University of Texas Shooting Remembered Before Monday's Virginia Tech deaths, the deadliest campus shooting in the United States was at the University of Texas on Aug. 1, 1966. Firing from the top of a tower on campus, Charles Whitman killed 16 people and injured 31. An eyewitness looks back.
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University of Texas Shooting Remembered

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University of Texas Shooting Remembered

University of Texas Shooting Remembered

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On August first, 1966, a man by the name of Charles Whitman climbed to the top of the University of Texas tower in Austin and started shooting with a sniper rifle.

An hour and a half later, 16 people were dead, 31 injured.

Shelton Williams was a college senior at the time and a witness to the deadly incident. He's with us now.

Shelton Williams, this event more than 40 years ago, but here we are again. And what does this call to mind for you?

Mr. SHELTON WILLIAMS: Well, it brings up horrific memories. You live with it almost every day, thinking about what could've happened, who else could've been killed including yourself.

CHADWICK: You were actually a witness to this event. You were on the campus and kind of trying to direct people away from the tower. What time was this? What time of day?

Mr. WILLIAMS: It was noon, and that's because people were leaving classes, going to lunch, and I was driving down the street.

CHADWICK: What you heard that, shots - how many shots do you think you heard before you knew somebody's up there shooting?

Mr. WILLIAMS: Three.

CHADWICK: And did you know that they were coming from the tower?

Mr. WILLIAMS: I looked over across the street to this retaining wall, and there was a black man crouching behind it, and I said where's it coming from? And he pointed up over his head and yelled the tower. I looked up, saw puffs of smoke coming out, put my car in reverse and went on the opposite side of the street backwards and drove down the street about 40 miles an hour going backwards and turn the corner and stop there and got out and started directing traffic away from it.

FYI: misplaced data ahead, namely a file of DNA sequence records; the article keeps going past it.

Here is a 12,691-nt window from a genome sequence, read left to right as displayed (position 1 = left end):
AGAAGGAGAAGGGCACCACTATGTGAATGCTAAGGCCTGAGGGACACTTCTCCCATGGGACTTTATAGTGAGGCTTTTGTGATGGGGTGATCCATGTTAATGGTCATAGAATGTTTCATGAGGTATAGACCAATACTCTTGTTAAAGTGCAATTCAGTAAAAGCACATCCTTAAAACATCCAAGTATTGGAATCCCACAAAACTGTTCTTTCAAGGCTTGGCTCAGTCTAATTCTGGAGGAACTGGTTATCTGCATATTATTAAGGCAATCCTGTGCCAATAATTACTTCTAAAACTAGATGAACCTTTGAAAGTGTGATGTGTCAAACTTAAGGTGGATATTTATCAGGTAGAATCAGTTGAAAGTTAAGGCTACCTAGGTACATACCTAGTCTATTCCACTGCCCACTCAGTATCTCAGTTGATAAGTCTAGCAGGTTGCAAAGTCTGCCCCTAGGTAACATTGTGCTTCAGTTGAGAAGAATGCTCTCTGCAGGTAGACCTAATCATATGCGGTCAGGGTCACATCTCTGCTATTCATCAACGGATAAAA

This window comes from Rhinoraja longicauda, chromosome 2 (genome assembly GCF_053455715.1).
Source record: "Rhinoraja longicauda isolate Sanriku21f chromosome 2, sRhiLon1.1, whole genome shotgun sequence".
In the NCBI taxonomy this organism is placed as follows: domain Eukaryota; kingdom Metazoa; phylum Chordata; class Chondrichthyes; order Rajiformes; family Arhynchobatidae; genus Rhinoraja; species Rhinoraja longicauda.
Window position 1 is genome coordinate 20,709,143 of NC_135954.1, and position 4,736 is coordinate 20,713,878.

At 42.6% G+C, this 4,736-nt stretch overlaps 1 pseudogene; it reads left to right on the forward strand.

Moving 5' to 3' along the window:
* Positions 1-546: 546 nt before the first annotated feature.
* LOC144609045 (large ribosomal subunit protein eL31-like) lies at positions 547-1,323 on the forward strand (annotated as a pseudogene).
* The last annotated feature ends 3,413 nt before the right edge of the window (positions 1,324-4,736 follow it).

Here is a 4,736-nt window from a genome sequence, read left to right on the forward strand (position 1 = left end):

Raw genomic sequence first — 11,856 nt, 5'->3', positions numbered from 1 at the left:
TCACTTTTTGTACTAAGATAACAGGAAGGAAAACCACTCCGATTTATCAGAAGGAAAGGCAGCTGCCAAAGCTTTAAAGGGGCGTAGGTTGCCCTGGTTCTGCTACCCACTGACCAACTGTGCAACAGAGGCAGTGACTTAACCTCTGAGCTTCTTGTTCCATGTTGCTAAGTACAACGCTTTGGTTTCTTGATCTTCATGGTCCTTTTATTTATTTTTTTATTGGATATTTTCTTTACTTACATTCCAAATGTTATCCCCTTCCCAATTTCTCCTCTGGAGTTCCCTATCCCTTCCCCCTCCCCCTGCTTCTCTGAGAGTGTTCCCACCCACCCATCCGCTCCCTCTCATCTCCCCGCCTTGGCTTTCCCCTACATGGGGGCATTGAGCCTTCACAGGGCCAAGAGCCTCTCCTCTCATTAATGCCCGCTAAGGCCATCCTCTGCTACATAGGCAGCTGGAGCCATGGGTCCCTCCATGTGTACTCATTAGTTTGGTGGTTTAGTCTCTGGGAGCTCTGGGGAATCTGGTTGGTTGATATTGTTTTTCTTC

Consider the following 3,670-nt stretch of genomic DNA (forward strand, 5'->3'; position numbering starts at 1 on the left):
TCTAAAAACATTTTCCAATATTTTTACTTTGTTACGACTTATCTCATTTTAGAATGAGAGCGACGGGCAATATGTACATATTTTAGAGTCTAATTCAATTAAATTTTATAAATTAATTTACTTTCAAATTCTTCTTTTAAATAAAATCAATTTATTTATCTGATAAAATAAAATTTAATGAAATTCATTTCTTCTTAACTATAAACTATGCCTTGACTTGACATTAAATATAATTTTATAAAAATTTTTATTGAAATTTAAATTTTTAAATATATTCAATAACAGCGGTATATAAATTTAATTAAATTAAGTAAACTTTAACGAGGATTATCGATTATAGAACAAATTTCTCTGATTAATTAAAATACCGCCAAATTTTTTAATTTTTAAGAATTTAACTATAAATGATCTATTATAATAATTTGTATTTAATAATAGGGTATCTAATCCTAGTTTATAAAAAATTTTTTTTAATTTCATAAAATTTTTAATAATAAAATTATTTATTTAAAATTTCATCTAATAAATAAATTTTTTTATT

CHADWICK: Charles Whitman was killed, what - by police shooters?

Mr. WILLIAMS: Yes, there were two - two people bravely went up the Texas tower. In those days, we didn't have any anticipation of this kind of event, and a couple of off-duty people went up the tower and bravely went there.

CHADWICK: Sixteen people killed by this man who was quite a marksman - 31 injured. You would think that word would get out, hey, somebody's shooting here, and that everyone would run for cover and that people would scatter and get out of there.

Mr. WILLIAMS: Actually, a lot of people thought that there was an old-fashioned Texas shootout and went to look, and other people didn't understand the danger that they were in. So there were a lot of people that just didn't anticipate the horror that they were about to drive into.

CHADWICK: After the shooting at the University of Texas, what happened on the campus?

Mr. WILLIAMS: The immediate aftermath was something, because I went back to pick up my wife, and then we went out and walked around the campus. And it was a moment of bringing people together, actually. But beginning that night, I started having nightmares about it, and anytime you get people from the University of Texas together of that era, they will go back and tell stories about people that they knew who had been killed, people who narrowly escaped. Because the victims of this event go to the families, to the professors, to the friends, to - it's extensive. The repercussions go on, and they go on both in kind of concentric circles and in time. So it's never really over.

CHADWICK: Shelton, you had nightmares that first night.

Mr. WILLIAMS: Oh, and many since.

CHADWICK: Well, I was going to ask, how long did they go on?

Mr. WILLIAMS: Well, I had to process it. I eventually wrote the book because I was still processing it. And whenever I'm out in public, I always look for the exits, and I always anticipate something going awry. So it has an effect on me even to this day.

CHADWICK: Now seriously, when you go someplace today, you're looking for an exit from an incident 40 years ago?

Mr. WILLIAMS: Absolutely. I looked for it when I came into this building.

CHADWICK: Shelton Williams, president of the Osgood Center for International Studies in Washington, D.C., speaking to us from the offices of NPR in Washington. Shelton, thank you.

Mr. WILLIAMS: Thank you.

(Soundbite of music)

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